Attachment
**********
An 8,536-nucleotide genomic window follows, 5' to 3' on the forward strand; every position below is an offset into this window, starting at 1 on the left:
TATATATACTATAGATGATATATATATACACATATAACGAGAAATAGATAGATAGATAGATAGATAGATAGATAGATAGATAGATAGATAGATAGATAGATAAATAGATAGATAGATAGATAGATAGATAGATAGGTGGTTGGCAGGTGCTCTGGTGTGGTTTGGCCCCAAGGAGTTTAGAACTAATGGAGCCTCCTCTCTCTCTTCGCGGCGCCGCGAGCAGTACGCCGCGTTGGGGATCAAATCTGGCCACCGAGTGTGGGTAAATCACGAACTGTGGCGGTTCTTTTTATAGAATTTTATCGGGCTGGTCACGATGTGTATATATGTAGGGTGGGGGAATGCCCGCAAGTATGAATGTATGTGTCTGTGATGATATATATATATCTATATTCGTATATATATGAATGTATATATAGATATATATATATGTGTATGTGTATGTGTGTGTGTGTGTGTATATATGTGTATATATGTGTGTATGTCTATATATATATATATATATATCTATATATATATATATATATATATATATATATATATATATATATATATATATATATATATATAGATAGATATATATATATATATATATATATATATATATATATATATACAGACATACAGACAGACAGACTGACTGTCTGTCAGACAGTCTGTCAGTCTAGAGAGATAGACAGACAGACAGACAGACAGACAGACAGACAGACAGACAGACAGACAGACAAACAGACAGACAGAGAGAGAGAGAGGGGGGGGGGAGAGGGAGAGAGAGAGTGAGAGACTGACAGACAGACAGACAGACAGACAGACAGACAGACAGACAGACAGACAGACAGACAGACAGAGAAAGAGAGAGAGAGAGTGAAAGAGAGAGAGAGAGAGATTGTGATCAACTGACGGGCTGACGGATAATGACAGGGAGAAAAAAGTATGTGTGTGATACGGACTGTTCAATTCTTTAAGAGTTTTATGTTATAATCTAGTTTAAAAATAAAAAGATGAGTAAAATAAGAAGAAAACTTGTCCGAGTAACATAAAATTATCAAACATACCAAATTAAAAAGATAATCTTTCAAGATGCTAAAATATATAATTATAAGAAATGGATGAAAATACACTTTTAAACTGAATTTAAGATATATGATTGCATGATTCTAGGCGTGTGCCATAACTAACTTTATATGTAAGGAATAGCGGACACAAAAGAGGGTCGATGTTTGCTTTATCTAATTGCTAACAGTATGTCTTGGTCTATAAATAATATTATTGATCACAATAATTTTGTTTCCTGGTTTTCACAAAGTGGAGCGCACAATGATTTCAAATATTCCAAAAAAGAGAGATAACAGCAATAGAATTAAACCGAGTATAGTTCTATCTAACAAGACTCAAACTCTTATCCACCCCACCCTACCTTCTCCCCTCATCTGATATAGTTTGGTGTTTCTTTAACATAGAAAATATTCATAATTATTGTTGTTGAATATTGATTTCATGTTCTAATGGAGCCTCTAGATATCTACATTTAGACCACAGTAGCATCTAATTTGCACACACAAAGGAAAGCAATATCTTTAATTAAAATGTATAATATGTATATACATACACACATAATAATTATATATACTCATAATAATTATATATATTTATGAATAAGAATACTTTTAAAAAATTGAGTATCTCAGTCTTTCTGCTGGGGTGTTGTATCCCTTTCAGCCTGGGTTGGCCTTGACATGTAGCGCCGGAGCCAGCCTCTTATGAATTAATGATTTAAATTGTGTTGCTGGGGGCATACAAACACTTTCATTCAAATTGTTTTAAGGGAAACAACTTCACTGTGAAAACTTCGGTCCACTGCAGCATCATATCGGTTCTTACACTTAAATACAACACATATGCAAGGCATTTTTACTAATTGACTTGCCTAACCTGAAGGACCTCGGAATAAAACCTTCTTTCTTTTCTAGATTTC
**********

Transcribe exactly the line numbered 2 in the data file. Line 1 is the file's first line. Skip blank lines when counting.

TATATATACTATAGATGATATATATATACACATATAACGAGAAATAGATAGATAGATAGATAGATAGATAGATAGATAGATAGATAGATAGATAGATAGATAAATAGATAGATAGATAGATAGATAGATAGATAGGTGGTTGGCAGGTGCTCTGGTGTGGTTTGGCCCCAAGGAGTTTAGAACTAATGGAGCCTCCTCTCTCTCTTCGCGGCGCCGCGAGCAGTACGCCGCGTTGGGGATCAAATCTGGCCACCGAGTGTGGGTAAATCACGAACTGTGGCGGTTCTTTTTATAGAATTTTATCGGGCTGGTCACGATGTGTATATATGTAGGGTGGGGGAATGCCCGCAAGTATGAATGTATGTGTCTGTGATGATATATATATATCTATATTCGTATATATATGAATGTATATATAGATATATATATATGTGTATGTGTATGTGTGTGTGTGTGTGTATATATGTGTATATATGTGTGTATGTCTATATATATATATATATATATCTATATATATATATATATATATATATATATATATATATATATATATATATATATATATATATAGATAGATATATATATATATATATATATATATATATATATATATATACAGACATACAGACAGACAGACTGACTGTCTGTCAGACAGTCTGTCAGTCTAGAGAGATAGACAGACAGACAGACAGACAGACAGACAGACAGACAGACAGACAGACAGACAAACAGACAGACAGAGAGAGAGAGAGGGGGGGGGGAGAGGGAGAGAGAGAGTGAGAGACTGACAGACAGACAGACAGACAGACAGACAGACAGACAGACAGACAGACAGACAGACAGACAGAGAAAGAGAGAGAGAGAGTGAAAGAGAGAGAGAGAGAGATTGTGATCAACTGACGGGCTGACGGATAATGACAGGGAGAAAAAAGTATGTGTGTGATACGGACTGTTCAATTCTTTAAGAGTTTTATGTTATAATCTAGTTTAAAAATAAAAAGATGAGTAAAATAAGAAGAAAACTTGTCCGAGTAACATAAAATTATCAAACATACCAAATTAAAAAGATAATCTTTCAAGATGCTAAAATATATAATTATAAGAAATGGATGAAAATACACTTTTAAACTGAATTTAAGATATATGATTGCATGATTCTAGGCGTGTGCCATAACTAACTTTATATGTAAGGAATAGCGGACACAAAAGAGGGTCGATGTTTGCTTTATCTAATTGCTAACAGTATGTCTTGGTCTATAAATAATATTATTGATCACAATAATTTTGTTTCCTGGTTTTCACAAAGTGGAGCGCACAATGATTTCAAATATTCCAAAAAAGAGAGATAACAGCAATAGAATTAAACCGAGTATAGTTCTATCTAACAAGACTCAAACTCTTATCCACCCCACCCTACCTTCTCCCCTCATCTGATATAGTTTGGTGTTTCTTTAACATAGAAAATATTCATAATTATTGTTGTTGAATATTGATTTCATGTTCTAATGGAGCCTCTAGATATCTACATTTAGACCACAGTAGCATCTAATTTGCACACACAAAGGAAAGCAATATCTTTAATTAAAATGTATAATATGTATATACATACACACATAATAATTATATATACTCATAATAATTATATATATTTATGAATAAGAATACTTTTAAAAAATTGAGTATCTCAGTCTTTCTGCTGGGGTGTTGTATCCCTTTCAGCCTGGGTTGGCCTTGACATGTAGCGCCGGAGCCAGCCTCTTATGAATTAATGATTTAAATTGTGTTGCTGGGGGCATACAAACACTTTCATTCAAATTGTTTTAAGGGAAACAACTTCACTGTGAAAACTTCGGTCCACTGCAGCATCATATCGGTTCTTACACTTAAATACAACACATATGCAAGGCATTTTTACTAATTGACTTGCCTAACCTGAAGGACCTCGGAATAAAACCTTCTTTCTTTTCTAGATTTC